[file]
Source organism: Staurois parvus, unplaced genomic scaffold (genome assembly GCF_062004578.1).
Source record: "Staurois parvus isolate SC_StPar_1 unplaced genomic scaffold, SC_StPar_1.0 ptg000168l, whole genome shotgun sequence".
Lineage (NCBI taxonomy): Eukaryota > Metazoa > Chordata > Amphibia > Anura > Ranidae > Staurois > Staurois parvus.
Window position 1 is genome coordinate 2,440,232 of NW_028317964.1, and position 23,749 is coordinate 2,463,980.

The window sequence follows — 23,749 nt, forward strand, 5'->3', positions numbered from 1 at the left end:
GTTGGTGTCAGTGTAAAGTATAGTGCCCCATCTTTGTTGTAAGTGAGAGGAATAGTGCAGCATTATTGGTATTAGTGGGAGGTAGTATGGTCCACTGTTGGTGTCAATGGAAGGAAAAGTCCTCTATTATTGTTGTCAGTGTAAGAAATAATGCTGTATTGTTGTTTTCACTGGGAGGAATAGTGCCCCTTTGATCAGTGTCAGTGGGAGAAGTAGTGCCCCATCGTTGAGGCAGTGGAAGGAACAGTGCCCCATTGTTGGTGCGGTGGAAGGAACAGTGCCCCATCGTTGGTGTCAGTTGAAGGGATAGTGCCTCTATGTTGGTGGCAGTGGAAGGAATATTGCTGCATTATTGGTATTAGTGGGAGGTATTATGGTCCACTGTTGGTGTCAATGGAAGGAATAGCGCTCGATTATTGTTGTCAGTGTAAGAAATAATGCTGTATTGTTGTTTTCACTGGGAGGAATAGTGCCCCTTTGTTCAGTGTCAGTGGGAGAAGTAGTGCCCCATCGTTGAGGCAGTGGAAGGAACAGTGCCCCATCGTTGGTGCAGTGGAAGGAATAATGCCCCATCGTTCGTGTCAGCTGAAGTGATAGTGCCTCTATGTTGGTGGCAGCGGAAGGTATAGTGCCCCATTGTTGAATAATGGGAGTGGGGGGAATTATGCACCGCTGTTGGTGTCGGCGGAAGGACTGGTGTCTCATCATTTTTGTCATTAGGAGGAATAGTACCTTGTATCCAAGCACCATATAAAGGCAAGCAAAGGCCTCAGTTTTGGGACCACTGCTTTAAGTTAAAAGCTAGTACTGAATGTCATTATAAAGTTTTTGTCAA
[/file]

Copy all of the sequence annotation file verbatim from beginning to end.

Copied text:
Source organism: Staurois parvus, unplaced genomic scaffold (genome assembly GCF_062004578.1).
Source record: "Staurois parvus isolate SC_StPar_1 unplaced genomic scaffold, SC_StPar_1.0 ptg000168l, whole genome shotgun sequence".
Lineage (NCBI taxonomy): Eukaryota > Metazoa > Chordata > Amphibia > Anura > Ranidae > Staurois > Staurois parvus.
Window position 1 is genome coordinate 2,440,232 of NW_028317964.1, and position 23,749 is coordinate 2,463,980.

The window sequence follows — 23,749 nt, forward strand, 5'->3', positions numbered from 1 at the left end:
GTTGGTGTCAGTGTAAAGTATAGTGCCCCATCTTTGTTGTAAGTGAGAGGAATAGTGCAGCATTATTGGTATTAGTGGGAGGTAGTATGGTCCACTGTTGGTGTCAATGGAAGGAAAAGTCCTCTATTATTGTTGTCAGTGTAAGAAATAATGCTGTATTGTTGTTTTCACTGGGAGGAATAGTGCCCCTTTGATCAGTGTCAGTGGGAGAAGTAGTGCCCCATCGTTGAGGCAGTGGAAGGAACAGTGCCCCATTGTTGGTGCGGTGGAAGGAACAGTGCCCCATCGTTGGTGTCAGTTGAAGGGATAGTGCCTCTATGTTGGTGGCAGTGGAAGGAATATTGCTGCATTATTGGTATTAGTGGGAGGTATTATGGTCCACTGTTGGTGTCAATGGAAGGAATAGCGCTCGATTATTGTTGTCAGTGTAAGAAATAATGCTGTATTGTTGTTTTCACTGGGAGGAATAGTGCCCCTTTGTTCAGTGTCAGTGGGAGAAGTAGTGCCCCATCGTTGAGGCAGTGGAAGGAACAGTGCCCCATCGTTGGTGCAGTGGAAGGAATAATGCCCCATCGTTCGTGTCAGCTGAAGTGATAGTGCCTCTATGTTGGTGGCAGCGGAAGGTATAGTGCCCCATTGTTGAATAATGGGAGTGGGGGGAATTATGCACCGCTGTTGGTGTCGGCGGAAGGACTGGTGTCTCATCATTTTTGTCATTAGGAGGAATAGTACCTTGTATCCAAGCACCATATAAAGGCAAGCAAAGGCCTCAGTTTTGGGACCACTGCTTTAAGTTAAAAGCTAGTACTGAATGTCATTATAAAGTTTTTGTCAA